VCCBH News


2023 VCCBH Pilot Grant Award Recipients

October 24, 2023 by Vermont Center of Cardiovascular and Brain Health

These awards, supported wholly by funds from UVM entities, provide $200,000 over 2 years to fund meritorious research from early career faculty. We are very grateful to Deans from the Colleges of Medicine, Agriculture and Life Sciences, Nursing & Health Sciences, Arts & Sciences, Engineering & Mathematical Sciences, LCOM Deans Office, and the Graduate College, as well as the Cardiovascular Research Institute of Vermont, for their support of this program. In addition, we would like to acknowledge matching fund support from the Departments of Pharmacology and Neurological Sciences.

These awards, supported wholly by funds from UVM entities, provide $200,000 over 2 years to fund meritorious research from early career faculty. We are very grateful to Deans from the Colleges of Medicine, Agriculture and Life Sciences, Nursing & Health Sciences, Arts & Sciences, Engineering & Mathematical Sciences, LCOM Deans Office, and the Graduate College, as well as the Cardiovascular Research Institute of Vermont, for their support of this program. In addition, we would like to acknowledge matching fund support from the Departments of Pharmacology and Neurological Sciences.

Pilot Project Leaders: 

Dr. Nicholas Klug is an Assistant Professor, Research Scholar Track, in the Department of Pharmacology and is a Pipeline Investigator in our Center. His current research centers on the role capillary pericytes and endothelial cells play in sensing and signaling within their respective tissues, such as the central nervous system or meninges to determine how ion channels and associated signaling pathways regulate cerebral blood flow, vascular inflammation, and overall tissue homeostasis.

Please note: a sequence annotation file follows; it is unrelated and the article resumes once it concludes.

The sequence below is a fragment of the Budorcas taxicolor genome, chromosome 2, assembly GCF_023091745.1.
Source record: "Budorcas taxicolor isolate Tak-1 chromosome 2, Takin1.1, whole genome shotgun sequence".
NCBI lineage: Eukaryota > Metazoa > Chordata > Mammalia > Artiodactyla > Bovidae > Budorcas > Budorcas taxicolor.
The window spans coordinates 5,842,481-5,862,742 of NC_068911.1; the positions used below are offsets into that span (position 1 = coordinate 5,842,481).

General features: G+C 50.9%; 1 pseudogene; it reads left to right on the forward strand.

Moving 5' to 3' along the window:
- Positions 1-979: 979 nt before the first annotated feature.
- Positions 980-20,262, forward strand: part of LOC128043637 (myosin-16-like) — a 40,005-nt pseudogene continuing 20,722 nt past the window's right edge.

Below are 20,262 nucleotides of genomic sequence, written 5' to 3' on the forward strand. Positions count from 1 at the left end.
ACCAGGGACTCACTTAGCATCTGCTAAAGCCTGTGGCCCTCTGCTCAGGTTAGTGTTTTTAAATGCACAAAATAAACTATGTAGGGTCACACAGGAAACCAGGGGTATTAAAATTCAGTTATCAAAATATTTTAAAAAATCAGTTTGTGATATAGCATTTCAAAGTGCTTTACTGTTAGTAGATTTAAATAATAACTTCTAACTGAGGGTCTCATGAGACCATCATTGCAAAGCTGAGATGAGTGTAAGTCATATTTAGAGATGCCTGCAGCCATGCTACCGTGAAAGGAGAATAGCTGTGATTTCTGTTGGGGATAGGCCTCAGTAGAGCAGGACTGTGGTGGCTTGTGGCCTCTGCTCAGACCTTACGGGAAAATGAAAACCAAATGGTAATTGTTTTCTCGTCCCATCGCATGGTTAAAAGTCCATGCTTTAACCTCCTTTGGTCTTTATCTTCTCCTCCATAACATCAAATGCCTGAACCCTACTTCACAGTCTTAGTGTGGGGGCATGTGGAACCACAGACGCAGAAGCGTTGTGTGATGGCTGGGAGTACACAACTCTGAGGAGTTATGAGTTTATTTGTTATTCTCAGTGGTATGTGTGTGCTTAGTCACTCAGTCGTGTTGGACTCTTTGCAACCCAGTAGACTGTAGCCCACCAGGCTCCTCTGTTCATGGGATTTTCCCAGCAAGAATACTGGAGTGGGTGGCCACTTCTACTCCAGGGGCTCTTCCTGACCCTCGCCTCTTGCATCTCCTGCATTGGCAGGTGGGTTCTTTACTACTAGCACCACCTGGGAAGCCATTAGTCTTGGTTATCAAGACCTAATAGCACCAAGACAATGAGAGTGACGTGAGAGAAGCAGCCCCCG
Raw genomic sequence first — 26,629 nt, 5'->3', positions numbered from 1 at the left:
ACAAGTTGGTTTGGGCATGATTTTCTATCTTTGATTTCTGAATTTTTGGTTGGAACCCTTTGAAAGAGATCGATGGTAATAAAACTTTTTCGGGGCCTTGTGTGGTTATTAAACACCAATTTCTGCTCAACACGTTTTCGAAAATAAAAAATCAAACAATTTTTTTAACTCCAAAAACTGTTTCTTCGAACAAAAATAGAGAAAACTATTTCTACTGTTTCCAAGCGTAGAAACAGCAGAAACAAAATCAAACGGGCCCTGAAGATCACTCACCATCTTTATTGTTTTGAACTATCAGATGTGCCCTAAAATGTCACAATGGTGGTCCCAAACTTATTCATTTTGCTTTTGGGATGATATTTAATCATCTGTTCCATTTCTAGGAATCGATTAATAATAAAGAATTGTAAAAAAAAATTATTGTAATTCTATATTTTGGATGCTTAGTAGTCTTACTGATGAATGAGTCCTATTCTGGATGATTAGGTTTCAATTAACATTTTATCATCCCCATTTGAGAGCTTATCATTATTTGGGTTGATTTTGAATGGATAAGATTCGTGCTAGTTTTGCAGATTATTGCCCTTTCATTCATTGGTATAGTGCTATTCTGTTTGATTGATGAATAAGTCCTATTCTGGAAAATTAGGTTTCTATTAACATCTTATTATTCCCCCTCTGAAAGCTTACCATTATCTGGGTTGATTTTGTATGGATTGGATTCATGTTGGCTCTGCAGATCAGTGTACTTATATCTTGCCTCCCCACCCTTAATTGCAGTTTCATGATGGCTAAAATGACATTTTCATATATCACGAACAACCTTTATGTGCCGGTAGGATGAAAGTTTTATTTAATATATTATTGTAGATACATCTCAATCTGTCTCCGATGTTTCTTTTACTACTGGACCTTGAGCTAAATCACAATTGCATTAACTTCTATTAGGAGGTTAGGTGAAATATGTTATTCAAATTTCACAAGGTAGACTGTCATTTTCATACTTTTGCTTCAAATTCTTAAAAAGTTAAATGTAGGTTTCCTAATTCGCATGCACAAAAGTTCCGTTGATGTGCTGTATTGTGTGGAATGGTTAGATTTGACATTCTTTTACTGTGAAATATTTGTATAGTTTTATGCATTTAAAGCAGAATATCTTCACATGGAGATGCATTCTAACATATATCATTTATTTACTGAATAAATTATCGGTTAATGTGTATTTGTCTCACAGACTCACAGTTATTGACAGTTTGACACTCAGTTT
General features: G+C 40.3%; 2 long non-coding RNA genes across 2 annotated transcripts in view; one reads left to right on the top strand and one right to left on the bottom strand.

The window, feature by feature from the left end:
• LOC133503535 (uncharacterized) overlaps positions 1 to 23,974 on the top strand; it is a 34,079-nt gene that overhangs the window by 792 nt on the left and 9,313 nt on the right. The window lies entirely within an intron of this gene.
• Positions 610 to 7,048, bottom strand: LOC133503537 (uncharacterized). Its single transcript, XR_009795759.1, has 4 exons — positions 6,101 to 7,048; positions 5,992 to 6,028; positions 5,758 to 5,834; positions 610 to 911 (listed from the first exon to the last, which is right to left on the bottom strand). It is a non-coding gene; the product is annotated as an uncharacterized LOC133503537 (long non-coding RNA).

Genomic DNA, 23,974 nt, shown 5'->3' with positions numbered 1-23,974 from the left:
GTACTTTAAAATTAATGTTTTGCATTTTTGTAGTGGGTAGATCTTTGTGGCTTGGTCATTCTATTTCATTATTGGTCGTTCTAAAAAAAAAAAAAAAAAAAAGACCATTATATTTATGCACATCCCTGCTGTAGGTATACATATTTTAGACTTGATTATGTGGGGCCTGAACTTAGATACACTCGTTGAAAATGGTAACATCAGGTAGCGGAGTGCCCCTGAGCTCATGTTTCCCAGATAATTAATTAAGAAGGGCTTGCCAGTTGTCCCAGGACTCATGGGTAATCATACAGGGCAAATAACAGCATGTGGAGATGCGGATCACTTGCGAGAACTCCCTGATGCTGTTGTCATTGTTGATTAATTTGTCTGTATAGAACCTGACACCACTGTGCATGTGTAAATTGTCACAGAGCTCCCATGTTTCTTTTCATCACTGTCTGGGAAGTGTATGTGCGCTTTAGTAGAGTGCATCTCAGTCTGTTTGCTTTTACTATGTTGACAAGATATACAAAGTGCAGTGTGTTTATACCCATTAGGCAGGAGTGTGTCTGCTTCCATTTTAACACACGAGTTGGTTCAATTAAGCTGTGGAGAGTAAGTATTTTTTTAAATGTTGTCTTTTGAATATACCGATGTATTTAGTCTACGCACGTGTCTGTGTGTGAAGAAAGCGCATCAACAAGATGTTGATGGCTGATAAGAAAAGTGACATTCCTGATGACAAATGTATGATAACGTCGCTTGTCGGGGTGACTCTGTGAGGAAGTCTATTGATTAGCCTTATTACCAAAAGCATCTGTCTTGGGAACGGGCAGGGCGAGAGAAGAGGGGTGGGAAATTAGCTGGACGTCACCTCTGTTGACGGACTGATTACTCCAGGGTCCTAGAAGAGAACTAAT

Dr. Adam Sprouse-Blum is an Assistant Professor of Neurological Sciences, attending physician, a PhD candidate in Clinical & Translational Science and Pipeline Investigator in our Center. His current research centers on understanding migraine pathophysiology through both human and animal studies with the goal of translating these findings into clinical use.

Project Description

Migraine is a neurovascular disorder and the second leading cause of global disability. Unfortunately, the pathophysiology of migraine is incompletely understood, which has hampered our ability to effectively treat it. One of the largest unanswered questions that remains is, where does the head pain of migraine come from? Current theories suggest the head pain of migraine results from changes that occur in the dura mater. The dura is a protective layer that surrounds the brain and spinal cord. It contains a dense network of tiny blood vessels, called capillaries. This dense capillary network provides an enormous surface area in which head pain in migraine may be detected or transmitted, possibly through actions of pericytes – small cells that line capillaries and regulate their diameter and permeability. In this study, we will begin to examine the role dural capillaries may play in migraine pathophysiology utilizing modern imaging and electrophysiology techniques to measure capillary changes before and after application of CGRP or PACAP, molecules that have been implicated in migraine pathophysiology and that are targets for several novel migraine-specific medications.

 



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